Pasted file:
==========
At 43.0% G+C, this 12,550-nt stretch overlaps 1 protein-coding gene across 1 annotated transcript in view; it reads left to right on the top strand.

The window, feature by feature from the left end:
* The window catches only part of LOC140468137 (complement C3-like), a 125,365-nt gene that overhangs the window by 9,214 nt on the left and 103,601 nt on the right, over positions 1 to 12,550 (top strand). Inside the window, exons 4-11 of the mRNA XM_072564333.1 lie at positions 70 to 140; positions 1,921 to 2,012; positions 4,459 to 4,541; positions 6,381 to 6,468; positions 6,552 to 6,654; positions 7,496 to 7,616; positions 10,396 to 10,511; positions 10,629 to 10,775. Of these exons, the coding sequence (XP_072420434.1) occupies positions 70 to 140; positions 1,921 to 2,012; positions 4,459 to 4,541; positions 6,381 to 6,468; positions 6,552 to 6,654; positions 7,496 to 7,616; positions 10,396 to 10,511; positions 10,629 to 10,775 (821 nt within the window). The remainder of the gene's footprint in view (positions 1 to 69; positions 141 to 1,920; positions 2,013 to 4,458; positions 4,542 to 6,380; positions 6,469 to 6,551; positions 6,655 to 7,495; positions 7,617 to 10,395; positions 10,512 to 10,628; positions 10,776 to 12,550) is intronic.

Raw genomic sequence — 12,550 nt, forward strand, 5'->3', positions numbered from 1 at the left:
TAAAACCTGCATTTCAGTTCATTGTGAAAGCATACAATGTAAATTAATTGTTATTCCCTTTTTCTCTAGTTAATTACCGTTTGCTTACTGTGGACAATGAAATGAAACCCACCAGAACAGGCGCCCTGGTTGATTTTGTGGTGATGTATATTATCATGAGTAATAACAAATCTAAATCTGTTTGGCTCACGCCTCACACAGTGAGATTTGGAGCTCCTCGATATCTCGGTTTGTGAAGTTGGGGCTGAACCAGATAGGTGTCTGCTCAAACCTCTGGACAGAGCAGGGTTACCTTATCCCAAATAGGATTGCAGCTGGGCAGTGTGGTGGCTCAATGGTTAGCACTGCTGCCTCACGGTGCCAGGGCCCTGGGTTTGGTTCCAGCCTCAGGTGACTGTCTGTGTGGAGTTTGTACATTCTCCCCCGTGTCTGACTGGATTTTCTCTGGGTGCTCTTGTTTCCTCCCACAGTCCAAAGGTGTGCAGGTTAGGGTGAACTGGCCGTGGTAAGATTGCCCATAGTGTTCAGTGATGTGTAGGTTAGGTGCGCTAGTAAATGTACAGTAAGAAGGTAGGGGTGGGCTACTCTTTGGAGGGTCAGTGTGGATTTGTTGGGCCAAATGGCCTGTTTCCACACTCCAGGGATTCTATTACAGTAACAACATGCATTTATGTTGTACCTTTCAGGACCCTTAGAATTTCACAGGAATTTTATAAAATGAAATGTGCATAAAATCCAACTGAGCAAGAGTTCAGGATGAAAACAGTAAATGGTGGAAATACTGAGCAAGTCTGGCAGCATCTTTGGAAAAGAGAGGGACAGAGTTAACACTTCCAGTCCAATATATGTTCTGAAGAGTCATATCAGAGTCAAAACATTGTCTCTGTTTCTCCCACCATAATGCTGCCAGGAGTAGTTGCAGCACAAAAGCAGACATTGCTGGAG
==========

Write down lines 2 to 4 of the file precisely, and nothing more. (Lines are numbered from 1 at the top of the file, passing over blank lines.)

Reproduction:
The window, feature by feature from the left end:
* The window catches only part of LOC140468137 (complement C3-like), a 125,365-nt gene that overhangs the window by 9,214 nt on the left and 103,601 nt on the right, over positions 1 to 12,550 (top strand). Inside the window, exons 4-11 of the mRNA XM_072564333.1 lie at positions 70 to 140; positions 1,921 to 2,012; positions 4,459 to 4,541; positions 6,381 to 6,468; positions 6,552 to 6,654; positions 7,496 to 7,616; positions 10,396 to 10,511; positions 10,629 to 10,775. Of these exons, the coding sequence (XP_072420434.1) occupies positions 70 to 140; positions 1,921 to 2,012; positions 4,459 to 4,541; positions 6,381 to 6,468; positions 6,552 to 6,654; positions 7,496 to 7,616; positions 10,396 to 10,511; positions 10,629 to 10,775 (821 nt within the window). The remainder of the gene's footprint in view (positions 1 to 69; positions 141 to 1,920; positions 2,013 to 4,458; positions 4,542 to 6,380; positions 6,469 to 6,551; positions 6,655 to 7,495; positions 7,617 to 10,395; positions 10,512 to 10,628; positions 10,776 to 12,550) is intronic.

Raw genomic sequence — 12,550 nt, forward strand, 5'->3', positions numbered from 1 at the left: